Skip to Content, Navigation, or Footer.
Logo for The Western Front

By Stella Harvey, Ray Garcia and Zoe Buchli This story is the second section of a four-part investigative project from an advanced reporting course taught by Betsy O’Donovan. We contacted DeShaun Dowdy multiple times to set up an interview to provide him a chance to respond to the allegations being made in this series. Dowdy declined to comment.

Lindsay Noel's Facebook post has been shared more than 1,900 times since it was published on Dec. 30, 2018. // Screenshot from Facebook
On Dec. 30, 2018, Bellingham resident Lindsay Noel made a Facebook post accusing DeShaun Troy Dowdy, a Western student, of being a “sexual predator and dangerous.” She included several pictures of Dowdy, as well as a screenshot of a similar post she made in December 2015. Noel made her first post about Dowdy after he showed up to an event she was helping with at the Wild Buffalo. Noel said she recognized him from a warning post a friend had made, and notified security. As the night went on, Dowdy stuck around. When people began to flood into the dance floor, Noel said Dowdy came up behind her, grabbing her shoulders and whispering in her ear. She said Dowdy was stumbling and slurring his speech, and as he tightened his grip, he told Noel how pretty she was. As Noel broke free from his grip, she pointed out her boyfriend in the crowd, and Dowdy left shortly after. At the request of a friend, Noel made her 2018 post public, and after a few days, it had been shared more than 1,900 times, with more than 800 comments collecting on the post. People began to share personal experiences with Dowdy in the comments, and others started to send private messages to Noel. In the comments, many began to ask how Dowdy was able to attend school at Western despite the outpouring of stories piling up since 2014.

Read the other stories in this series Behind the systems: Western’s admissions policies leave doors open for felons on campus Behind the systems: Facebook post incites administrative action Behind the systems: Student questions the way Western handles sexual assault allegations
Editor’s Note: One of the two women whose stories are told in this series has asked to remain anonymous for fear of their safety. We have granted them anonymity because of the stigma attached to sexual violence. Content Warning: sexual assault. Claire Jones On March 22, 2014, Claire Jones met a few friends at the Up & Up Tavern for drinks. Jones, a recent Western graduate, had broken up with her boyfriend just a few days earlier, and wanted to meet with some friends to decompress. Jones said she and Dowdy were in the same improv class at the Upfront Theater. When he showed up to the bar, he joined Jones and her friends for a drink. Claire’s friend Nathan Thomas was also with Dowdy and Jones at the Up & Up. Thomas, who was also involved in the improv community, had met Dowdy through the same classes at the Upfront and the scene where Dowdy was a consistent presence. According to a police report, after having a few drinks, Jones began to cry, and decided to leave the bar. Feeling emotional about her recent breakup, she said she wanted to compose herself before heading home. As she started to walk home, Jones ran into Dowdy outside. He repeatedly suggested they go back to his place, according to the police report. Jones said no, but did not feel like she could leave because she didn’t want Dowdy to see she lived nearby. After he asked several times, Jones agreed to walk to Dowdy’s apartment. Thomas said he remembers Dowdy being pushy about walking Jones home that night. ‘“He is so persistent in getting what he wants,” Jones said. “[He] will not take no for an answer.” According to the police report, Jones said when they got to Dowdy’s apartment, they sat down on his matress, which was resting on the floor. After talking for about 15 minutes, Dowdy asked Jones to smell his nose. Jones said she was confused, and asked Dowdy what he meant. After he repeated himself, Jones leaned in, and Dowdy grabbed her waist and began kissing her. “I shut down in moments of crisis [and panic],” Jones said. “I just remember being like I have to get out of here now, this is getting so bad.” Jones said she froze for a few seconds, but once she pulled away, Dowdy apologized repeatedly, and she left. A few months later, Jones ran into Dowdy at an art show. She said Dowdy apologized, and she told him she accepted his apology. “I was taught that when someone apologizes to you, you forgive them,” Jones said. “So I told him that I forgave him and I thought that would just make it go away and, like, make me feel better, and it just never did.” Jones filed a police report with the Bellingham Police Department on Aug. 19, 2015. She said she waited to report because at first she didn’t feel comfortable telling anyone what happened. “The aftermath of getting assaulted by someone who you think is your friend [is difficult],” Jones said. “I didn't tell anyone because I was so ashamed. I was really embarrassed. I was like they're going to blame me [because] I was drunk.” Between 2013 and 2018, there were a total of 39 reports involving Dowdy filed with the Bellingham Police Department and Western’s University Police.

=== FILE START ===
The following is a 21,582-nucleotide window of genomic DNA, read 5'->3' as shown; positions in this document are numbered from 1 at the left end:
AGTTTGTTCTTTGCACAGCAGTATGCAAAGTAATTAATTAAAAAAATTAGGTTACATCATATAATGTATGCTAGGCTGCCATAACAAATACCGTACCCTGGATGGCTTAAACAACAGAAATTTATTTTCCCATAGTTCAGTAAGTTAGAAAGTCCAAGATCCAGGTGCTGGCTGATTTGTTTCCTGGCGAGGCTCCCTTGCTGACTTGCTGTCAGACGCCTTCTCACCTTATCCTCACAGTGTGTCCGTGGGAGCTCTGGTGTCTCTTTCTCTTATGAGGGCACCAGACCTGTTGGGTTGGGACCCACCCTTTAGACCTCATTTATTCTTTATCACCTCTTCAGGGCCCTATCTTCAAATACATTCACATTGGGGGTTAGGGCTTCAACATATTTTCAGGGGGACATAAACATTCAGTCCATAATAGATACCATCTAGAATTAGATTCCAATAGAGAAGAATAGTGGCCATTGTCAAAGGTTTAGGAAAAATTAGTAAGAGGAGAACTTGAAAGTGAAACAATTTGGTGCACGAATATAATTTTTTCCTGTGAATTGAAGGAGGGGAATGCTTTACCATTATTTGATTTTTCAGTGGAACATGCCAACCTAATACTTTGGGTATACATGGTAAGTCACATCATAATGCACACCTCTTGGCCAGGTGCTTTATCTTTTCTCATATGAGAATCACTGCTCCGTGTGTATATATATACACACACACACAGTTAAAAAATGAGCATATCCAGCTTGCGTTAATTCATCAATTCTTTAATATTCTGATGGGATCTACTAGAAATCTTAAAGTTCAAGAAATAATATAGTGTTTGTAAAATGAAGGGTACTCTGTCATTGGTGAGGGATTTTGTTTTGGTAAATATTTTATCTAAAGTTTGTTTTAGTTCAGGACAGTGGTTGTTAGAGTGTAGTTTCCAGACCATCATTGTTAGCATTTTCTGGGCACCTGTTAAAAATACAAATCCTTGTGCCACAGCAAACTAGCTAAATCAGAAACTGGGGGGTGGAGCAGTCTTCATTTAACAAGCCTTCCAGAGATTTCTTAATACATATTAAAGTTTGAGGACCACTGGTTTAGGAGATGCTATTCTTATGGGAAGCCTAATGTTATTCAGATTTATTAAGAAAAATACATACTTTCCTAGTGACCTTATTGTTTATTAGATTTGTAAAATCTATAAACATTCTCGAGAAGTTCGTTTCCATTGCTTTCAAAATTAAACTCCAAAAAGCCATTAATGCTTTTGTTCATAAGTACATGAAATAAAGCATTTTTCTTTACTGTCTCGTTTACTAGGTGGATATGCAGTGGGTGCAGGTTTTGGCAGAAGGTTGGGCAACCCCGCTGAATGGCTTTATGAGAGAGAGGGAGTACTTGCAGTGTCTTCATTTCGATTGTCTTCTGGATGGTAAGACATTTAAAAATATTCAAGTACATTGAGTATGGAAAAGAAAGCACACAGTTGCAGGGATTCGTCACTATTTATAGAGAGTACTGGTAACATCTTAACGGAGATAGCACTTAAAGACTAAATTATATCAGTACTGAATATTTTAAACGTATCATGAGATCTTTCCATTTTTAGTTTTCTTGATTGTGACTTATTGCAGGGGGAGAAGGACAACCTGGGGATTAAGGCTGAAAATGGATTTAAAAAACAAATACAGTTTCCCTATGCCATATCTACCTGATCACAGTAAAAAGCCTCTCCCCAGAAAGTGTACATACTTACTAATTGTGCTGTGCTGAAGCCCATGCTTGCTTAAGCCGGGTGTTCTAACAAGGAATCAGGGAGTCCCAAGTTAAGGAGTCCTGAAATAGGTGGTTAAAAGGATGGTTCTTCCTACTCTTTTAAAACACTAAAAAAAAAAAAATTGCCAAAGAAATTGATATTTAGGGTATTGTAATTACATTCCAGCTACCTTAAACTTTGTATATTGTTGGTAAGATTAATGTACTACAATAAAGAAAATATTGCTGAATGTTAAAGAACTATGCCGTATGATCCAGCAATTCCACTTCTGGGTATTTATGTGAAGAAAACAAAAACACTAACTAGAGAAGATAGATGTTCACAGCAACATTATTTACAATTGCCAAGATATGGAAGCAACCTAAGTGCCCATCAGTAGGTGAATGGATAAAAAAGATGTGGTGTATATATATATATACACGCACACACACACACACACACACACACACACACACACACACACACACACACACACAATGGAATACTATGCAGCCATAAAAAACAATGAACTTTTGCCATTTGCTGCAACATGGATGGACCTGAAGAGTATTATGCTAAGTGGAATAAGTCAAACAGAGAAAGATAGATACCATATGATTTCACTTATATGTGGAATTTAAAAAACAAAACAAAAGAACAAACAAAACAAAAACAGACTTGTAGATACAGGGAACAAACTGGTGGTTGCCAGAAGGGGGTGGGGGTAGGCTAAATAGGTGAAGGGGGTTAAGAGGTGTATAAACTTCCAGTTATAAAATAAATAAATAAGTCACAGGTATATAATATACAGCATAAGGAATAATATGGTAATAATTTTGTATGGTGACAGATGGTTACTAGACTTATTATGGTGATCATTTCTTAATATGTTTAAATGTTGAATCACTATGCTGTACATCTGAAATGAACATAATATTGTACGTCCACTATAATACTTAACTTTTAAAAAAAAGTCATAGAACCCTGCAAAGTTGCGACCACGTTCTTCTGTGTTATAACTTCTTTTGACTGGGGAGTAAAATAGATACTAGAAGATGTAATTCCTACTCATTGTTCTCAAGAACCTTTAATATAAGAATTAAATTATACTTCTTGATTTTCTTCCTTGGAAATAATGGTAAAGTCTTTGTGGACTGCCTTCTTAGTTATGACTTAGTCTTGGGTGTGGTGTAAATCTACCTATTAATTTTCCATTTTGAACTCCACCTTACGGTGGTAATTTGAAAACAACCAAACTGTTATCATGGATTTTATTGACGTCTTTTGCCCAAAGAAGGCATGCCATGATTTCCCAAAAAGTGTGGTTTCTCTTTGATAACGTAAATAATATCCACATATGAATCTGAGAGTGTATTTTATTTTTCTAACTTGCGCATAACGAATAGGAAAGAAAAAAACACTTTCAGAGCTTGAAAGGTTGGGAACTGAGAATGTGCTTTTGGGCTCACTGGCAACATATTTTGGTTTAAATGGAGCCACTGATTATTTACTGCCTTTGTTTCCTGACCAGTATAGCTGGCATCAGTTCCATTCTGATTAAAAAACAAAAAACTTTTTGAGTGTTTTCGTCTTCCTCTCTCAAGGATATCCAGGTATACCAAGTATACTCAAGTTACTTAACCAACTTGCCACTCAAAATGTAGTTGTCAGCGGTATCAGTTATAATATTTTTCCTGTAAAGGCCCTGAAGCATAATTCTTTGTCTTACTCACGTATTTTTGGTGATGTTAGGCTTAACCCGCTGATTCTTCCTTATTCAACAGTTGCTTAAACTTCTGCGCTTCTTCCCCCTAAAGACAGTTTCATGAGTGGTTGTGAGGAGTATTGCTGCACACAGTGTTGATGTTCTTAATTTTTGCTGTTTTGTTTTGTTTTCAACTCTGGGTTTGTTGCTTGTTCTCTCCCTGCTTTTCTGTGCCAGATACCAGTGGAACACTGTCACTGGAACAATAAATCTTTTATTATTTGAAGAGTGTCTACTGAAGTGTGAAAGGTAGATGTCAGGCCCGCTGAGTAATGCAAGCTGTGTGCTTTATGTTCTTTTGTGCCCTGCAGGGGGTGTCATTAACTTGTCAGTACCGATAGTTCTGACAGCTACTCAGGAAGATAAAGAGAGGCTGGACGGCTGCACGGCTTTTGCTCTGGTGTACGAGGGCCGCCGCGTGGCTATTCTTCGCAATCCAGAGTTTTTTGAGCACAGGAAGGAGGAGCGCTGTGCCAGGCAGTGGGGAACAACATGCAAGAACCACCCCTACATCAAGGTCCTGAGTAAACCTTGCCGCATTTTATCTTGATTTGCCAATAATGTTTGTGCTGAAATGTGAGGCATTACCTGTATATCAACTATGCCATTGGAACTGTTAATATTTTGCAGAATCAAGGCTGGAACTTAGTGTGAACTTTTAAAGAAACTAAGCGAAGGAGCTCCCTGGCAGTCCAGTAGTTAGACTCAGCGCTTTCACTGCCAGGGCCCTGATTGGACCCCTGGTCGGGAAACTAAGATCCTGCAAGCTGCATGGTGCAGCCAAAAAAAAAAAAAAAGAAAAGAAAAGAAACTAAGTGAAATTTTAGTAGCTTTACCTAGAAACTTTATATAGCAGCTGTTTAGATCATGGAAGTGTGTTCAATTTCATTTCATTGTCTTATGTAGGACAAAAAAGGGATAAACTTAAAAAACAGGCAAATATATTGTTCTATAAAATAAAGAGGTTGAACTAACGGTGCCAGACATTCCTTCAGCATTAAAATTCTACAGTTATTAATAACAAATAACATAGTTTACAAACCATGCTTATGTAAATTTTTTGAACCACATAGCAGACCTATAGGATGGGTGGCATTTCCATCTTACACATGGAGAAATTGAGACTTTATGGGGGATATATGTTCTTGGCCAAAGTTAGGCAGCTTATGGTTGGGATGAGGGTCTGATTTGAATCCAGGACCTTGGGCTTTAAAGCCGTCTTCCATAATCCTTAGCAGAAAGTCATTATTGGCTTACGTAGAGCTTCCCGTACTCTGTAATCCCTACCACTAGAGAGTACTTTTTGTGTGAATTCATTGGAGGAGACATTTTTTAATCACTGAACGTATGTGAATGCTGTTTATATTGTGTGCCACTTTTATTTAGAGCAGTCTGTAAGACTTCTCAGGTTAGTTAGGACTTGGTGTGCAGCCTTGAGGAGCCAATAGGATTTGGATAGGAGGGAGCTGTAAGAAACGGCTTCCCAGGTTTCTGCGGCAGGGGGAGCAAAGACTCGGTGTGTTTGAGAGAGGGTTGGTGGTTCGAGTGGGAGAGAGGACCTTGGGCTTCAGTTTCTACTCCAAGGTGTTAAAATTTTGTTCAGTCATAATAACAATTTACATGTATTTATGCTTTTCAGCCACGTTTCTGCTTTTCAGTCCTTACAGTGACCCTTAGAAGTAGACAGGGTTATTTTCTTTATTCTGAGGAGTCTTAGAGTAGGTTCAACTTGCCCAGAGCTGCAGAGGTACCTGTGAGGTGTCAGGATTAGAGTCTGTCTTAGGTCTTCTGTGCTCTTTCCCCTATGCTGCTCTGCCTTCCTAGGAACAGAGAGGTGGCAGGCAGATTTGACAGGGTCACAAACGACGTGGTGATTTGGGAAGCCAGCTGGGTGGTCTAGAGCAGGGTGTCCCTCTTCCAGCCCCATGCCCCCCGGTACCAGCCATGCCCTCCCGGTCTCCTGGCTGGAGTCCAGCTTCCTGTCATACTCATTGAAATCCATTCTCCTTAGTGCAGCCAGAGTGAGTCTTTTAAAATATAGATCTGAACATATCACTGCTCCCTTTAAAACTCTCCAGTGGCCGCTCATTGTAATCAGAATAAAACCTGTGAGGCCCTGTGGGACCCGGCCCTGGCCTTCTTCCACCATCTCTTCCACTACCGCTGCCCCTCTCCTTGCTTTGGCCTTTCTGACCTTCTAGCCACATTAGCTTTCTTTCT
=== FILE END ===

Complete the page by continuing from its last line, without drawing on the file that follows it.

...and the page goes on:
Photo illustration featuring real Facebook comments. // Illustration by Stella Harvey
  Reporting contributed by Julia Phillips.


Powered by SNworks Solutions by The State News
All Content © 2022 The Western Front